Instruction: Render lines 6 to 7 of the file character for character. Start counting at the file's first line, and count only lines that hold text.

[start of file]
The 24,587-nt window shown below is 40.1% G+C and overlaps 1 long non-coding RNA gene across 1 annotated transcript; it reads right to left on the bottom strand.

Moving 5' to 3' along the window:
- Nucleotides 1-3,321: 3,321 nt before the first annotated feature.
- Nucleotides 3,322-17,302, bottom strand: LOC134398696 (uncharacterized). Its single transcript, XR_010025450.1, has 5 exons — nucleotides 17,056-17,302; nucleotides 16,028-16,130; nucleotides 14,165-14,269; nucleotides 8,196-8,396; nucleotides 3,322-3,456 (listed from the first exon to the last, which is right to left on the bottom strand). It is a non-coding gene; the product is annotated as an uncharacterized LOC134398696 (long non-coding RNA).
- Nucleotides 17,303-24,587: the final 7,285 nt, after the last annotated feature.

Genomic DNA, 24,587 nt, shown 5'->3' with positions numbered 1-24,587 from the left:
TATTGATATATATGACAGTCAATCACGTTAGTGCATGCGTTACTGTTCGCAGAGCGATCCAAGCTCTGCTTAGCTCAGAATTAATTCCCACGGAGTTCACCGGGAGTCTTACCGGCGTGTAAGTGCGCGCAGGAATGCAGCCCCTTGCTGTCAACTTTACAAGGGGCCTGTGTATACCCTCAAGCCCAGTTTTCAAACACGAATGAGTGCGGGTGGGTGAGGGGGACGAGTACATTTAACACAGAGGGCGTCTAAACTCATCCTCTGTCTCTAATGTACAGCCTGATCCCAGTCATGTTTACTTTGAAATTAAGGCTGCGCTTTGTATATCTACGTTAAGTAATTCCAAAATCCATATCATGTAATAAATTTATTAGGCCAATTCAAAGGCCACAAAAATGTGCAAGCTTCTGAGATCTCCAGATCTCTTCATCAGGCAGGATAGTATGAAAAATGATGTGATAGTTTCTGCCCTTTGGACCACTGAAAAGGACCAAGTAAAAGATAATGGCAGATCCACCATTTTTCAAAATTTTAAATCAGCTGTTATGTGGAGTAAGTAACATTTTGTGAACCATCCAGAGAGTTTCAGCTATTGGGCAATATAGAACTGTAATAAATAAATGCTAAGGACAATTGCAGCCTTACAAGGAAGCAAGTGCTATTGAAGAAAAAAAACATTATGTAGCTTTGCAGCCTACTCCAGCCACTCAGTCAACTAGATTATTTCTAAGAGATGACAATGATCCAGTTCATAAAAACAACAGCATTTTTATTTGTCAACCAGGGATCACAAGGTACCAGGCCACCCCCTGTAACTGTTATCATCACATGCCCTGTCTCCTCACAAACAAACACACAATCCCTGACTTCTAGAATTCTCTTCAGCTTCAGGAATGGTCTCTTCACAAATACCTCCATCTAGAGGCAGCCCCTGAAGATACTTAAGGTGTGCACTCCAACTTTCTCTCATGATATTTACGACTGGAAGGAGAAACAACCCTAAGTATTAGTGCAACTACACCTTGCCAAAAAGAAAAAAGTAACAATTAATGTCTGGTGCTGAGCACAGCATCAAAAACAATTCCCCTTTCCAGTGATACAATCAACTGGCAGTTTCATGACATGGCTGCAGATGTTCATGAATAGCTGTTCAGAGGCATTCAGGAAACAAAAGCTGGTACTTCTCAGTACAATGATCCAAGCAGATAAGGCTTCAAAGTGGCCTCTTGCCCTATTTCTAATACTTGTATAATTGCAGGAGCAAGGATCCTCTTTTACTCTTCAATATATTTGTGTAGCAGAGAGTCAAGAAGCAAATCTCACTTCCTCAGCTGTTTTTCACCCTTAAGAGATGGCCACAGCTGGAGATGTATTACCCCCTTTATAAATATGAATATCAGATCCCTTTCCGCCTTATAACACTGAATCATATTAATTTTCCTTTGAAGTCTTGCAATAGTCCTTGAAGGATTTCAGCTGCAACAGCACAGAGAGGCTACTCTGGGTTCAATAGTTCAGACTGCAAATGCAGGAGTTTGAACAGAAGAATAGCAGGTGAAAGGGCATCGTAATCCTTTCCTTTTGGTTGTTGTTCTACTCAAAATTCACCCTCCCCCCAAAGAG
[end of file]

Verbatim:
Genomic DNA, 24,587 nt, shown 5'->3' with positions numbered 1-24,587 from the left:
TATTGATATATATGACAGTCAATCACGTTAGTGCATGCGTTACTGTTCGCAGAGCGATCCAAGCTCTGCTTAGCTCAGAATTAATTCCCACGGAGTTCACCGGGAGTCTTACCGGCGTGTAAGTGCGCGCAGGAATGCAGCCCCTTGCTGTCAACTTTACAAGGGGCCTGTGTATACCCTCAAGCCCAGTTTTCAAACACGAATGAGTGCGGGTGGGTGAGGGGGACGAGTACATTTAACACAGAGGGCGTCTAAACTCATCCTCTGTCTCTAATGTACAGCCTGATCCCAGTCATGTTTACTTTGAAATTAAGGCTGCGCTTTGTATATCTACGTTAAGTAATTCCAAAATCCATATCATGTAATAAATTTATTAGGCCAATTCAAAGGCCACAAAAATGTGCAAGCTTCTGAGATCTCCAGATCTCTTCATCAGGCAGGATAGTATGAAAAATGATGTGATAGTTTCTGCCCTTTGGACCACTGAAAAGGACCAAGTAAAAGATAATGGCAGATCCACCATTTTTCAAAATTTTAAATCAGCTGTTATGTGGAGTAAGTAACATTTTGTGAACCATCCAGAGAGTTTCAGCTATTGGGCAATATAGAACTGTAATAAATAAATGCTAAGGACAATTGCAGCCTTACAAGGAAGCAAGTGCTATTGAAGAAAAAAAACATTATGTAGCTTTGCAGCCTACTCCAGCCACTCAGTCAACTAGATTATTTCTAAGAGATGACAATGATCCAGTTCATAAAAACAACAGCATTTTTATTTGTCAACCAGGGATCACAAGGTACCAGGCCACCCCCTGTAACTGTTATCATCACATGCCCTGTCTCCTCACAAACAAACACACAATCCCTGACTTCTAGAATTCTCTTCAGCTTCAGGAATGGTCTCTTCACAAATACCTCCATCTAGAGGCAGCCCCTGAAGATACTTAAGGTGTGCACTCCAACTTTCTCTCATGATATTTACGACTGGAAGGAGAAACAACCCTAAGTATTAGTGCAACTACACCTTGCCAAAAAGAAAAAAGTAACAATTAATGTCTGGTGCTGAGCACAGCATCAAAAACAATTCCCCTTTCCAGTGATACAATCAACTGGCAGTTTCATGACATGGCTGCAGATGTTCATGAATAGCTGTTCAGAGGCATTCAGGAAACAAAAGCTGGTACTTCTCAGTACAATGATCCAAGCAGATAAGGCTTCAAAGTGGCCTCTTGCCCTATTTCTAATACTTGTATAATTGCAGGAGCAAGGATCCTCTTTTACTCTTCAATATATTTGTGTAGCAGAGAGTCAAGAAGCAAATCTCACTTCCTCAGCTGTTTTTCACCCTTAAGAGATGGCCACAGCTGGAGATGTATTACCCCCTTTATAAATATGAATATCAGATCCCTTTCCGCCTTATAACACTGAATCATATTAATTTTCCTTTGAAGTCTTGCAATAGTCCTTGAAGGATTTCAGCTGCAACAGCACAGAGAGGCTACTCTGGGTTCAATAGTTCAGACTGCAAATGCAGGAGTTTGAACAGAAGAATAGCAGGTGAAAGGGCATCGTAATCCTTTCCTTTTGGTTGTTGTTCTACTCAAAATTCACCCTCCCCCCAAAGAG